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Darren Quick

Darren Quick

Darren's love of technology started in primary school with a Nintendo Game & Watch Donkey Kong (still functioning) and a Commodore VIC 20 computer (not still functioning). In high school he upgraded to a 286 PC, and he's been following Moore's law ever since. This love of technology continued through a number of university courses and crappy jobs until 2008, when his interests found a home at Gizmag.

— Mobile Technology

The eyes have it for unlocking ZTE's Grand S3

By - March 1, 2015 2 Pictures
Unlocking early smartphones was as simple as pushing a couple of buttons, which were conveniently pointed out by the phone itself. Thankfully, as the devices became repositories for more and more personal information, security in the form of passcodes and squiggles, along with voice and fingerprint sensors have become standard. Now eye scans have been added to the list in ZTE's flagship Grand S3 smartphone. Read More
— Aircraft

Carbon nanotube-based anti-icing coating proves itself in wind tunnel testing

By - February 22, 2015 3 Pictures
There are numerous types of systems designed to prevent ice forming on aircraft surfaces during flight. Some reroute hot air produced by jet engines, others generate their own heat, others knock ice off through mechanical force, while others still release antifreeze chemicals onto the wing. Battelle has recently tested its carbon nanotube-base HeatCoat technology that it claims is lighter and less power hungry than such systems. It also has no moving parts and could easily be retrofitted to existing aircraft. Read More
— Science

Limpets sink their teeth into world's strongest natural material crown

By - February 18, 2015 2 Pictures
Spider's silk has long been the strongest natural material known to man, prompting researchers to attempt to uncover its secrets so they can replicate its remarkable properties in man-made materials. But scientists now have a new source of inspiration in the form of limpet teeth, which are made of a material researchers say is potentially stronger than spider silk, is comparable in strength to the strongest commercial carbon fibers, and could one day be copied for use in cars, boats and planes. Read More
— Automotive

Rolls-Royce to jump on SUV bandwagon

By - February 17, 2015 1 Picture
Rolls-Royce is a name synonymous with automotive luxury. And after 111 years of producing handcrafted sedans, coupes and convertibles, the company has now announced that its famous Spirit of Ecstasy hood ornament will soon adorn "a vehicle that can cross any terrain", which we can take to mean an SUV rather than a tank. Read More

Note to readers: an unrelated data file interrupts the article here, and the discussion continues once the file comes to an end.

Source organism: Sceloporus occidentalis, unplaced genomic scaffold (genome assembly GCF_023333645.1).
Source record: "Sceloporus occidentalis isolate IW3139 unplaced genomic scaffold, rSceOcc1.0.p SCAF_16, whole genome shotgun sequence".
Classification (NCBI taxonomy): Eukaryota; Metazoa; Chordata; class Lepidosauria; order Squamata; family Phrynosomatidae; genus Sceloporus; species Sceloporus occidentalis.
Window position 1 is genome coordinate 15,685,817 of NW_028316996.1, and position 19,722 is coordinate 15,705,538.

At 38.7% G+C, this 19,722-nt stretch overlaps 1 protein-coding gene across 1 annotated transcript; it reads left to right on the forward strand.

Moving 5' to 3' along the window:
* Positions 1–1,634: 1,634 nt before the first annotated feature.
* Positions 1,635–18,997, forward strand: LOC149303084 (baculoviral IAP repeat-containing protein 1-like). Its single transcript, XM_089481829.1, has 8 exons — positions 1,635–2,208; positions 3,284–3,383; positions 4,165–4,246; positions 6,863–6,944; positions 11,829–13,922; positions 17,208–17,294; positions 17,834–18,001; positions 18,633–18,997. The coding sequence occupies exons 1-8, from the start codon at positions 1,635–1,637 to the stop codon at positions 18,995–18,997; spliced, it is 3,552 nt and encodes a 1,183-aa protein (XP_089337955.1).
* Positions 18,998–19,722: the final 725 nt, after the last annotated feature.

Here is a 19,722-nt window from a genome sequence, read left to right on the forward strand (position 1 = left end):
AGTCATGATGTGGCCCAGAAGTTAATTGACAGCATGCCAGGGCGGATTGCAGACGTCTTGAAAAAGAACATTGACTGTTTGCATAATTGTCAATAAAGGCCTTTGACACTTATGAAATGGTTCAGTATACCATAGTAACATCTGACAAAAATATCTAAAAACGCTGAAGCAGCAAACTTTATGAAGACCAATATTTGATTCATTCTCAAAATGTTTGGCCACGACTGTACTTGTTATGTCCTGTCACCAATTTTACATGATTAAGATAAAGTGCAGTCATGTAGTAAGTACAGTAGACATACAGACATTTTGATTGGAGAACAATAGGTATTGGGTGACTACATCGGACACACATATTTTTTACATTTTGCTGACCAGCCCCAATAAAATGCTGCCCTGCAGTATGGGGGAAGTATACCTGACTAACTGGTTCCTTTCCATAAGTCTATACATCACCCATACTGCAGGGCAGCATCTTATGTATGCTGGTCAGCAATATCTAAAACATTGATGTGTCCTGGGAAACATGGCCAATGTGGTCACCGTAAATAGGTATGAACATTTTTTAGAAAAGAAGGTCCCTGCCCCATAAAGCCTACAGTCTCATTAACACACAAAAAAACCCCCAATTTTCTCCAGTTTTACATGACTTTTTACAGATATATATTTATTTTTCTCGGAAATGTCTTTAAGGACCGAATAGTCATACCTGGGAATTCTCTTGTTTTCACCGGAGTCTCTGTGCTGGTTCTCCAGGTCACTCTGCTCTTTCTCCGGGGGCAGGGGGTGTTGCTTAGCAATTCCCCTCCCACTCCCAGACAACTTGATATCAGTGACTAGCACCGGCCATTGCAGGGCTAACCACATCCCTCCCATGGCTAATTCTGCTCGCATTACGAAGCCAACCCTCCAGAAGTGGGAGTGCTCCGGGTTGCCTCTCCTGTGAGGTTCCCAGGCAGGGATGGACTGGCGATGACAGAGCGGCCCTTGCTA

Swaying this way saves energy while walking

Just two days after opening, The London Millennium Footbridge was closed to eliminate its sway. Turns out staying with the sway would have had its benefits, as researchers have found that it reduces the amount of energy expended when walking across the bridge. Read More
— Health and Wellbeing

Probiotic treatment cures peanut allergy in children

By - January 29, 2015 1 Picture
Last year, scientists from the University of Chicago found that a probiotic therapy using a common gut bacteria prevented sensitization to peanut allergens – in mice. Now researchers at the Murdoch Childrens Research Institute in Melbourne, Australia, have shown that a similar probiotic treatment, this time involving Lactobacillus rhamnosus, has a similar effect, but this time in children. Read More
— Around The Home Review

Review: Oplink TripleShield security system

By - January 28, 2015 16 Pictures
Fences, gates, dogs and locks – these have been the cornerstones of home security for centuries. But modern technology has given homeowners the ability to supplement such measures with camera-based DIY systems that, in addition to acting as a deterrent, can help catch criminals either in the act or afterwards. One such system is the Oplink TripleShield system, which we recently had the opportunity to try out. Read More
— Medical

Microcapsule delivery method opens door for protein to treat osteoarthritis

By - January 20, 2015 1 Picture
Although known to reduce inflammation and aid in the repair of damaged tissue, the protein molecule called C-type natriuretic peptide (CNP) could not previously be put to use in treating osteoarthritis as it breaks down easily in the body. But now researchers at Queen Mary University of London (QMUL) could make this possible by using slow-release microcapsules containing the protein. Read More
— Science

Lifespan of fruit flies prolonged by selecting best cells in the body

By - January 15, 2015 1 Picture
Using a technique in which better cells in the body to be selected at the expense of more damaged ones, researchers at the University of Bern in Switzerland have managed to significantly increase the lifespan of the common fruit fly. Although most people would like to see flies living shorter, not longer lives, the development could have implications for increasing the lifespan of humans. Read More
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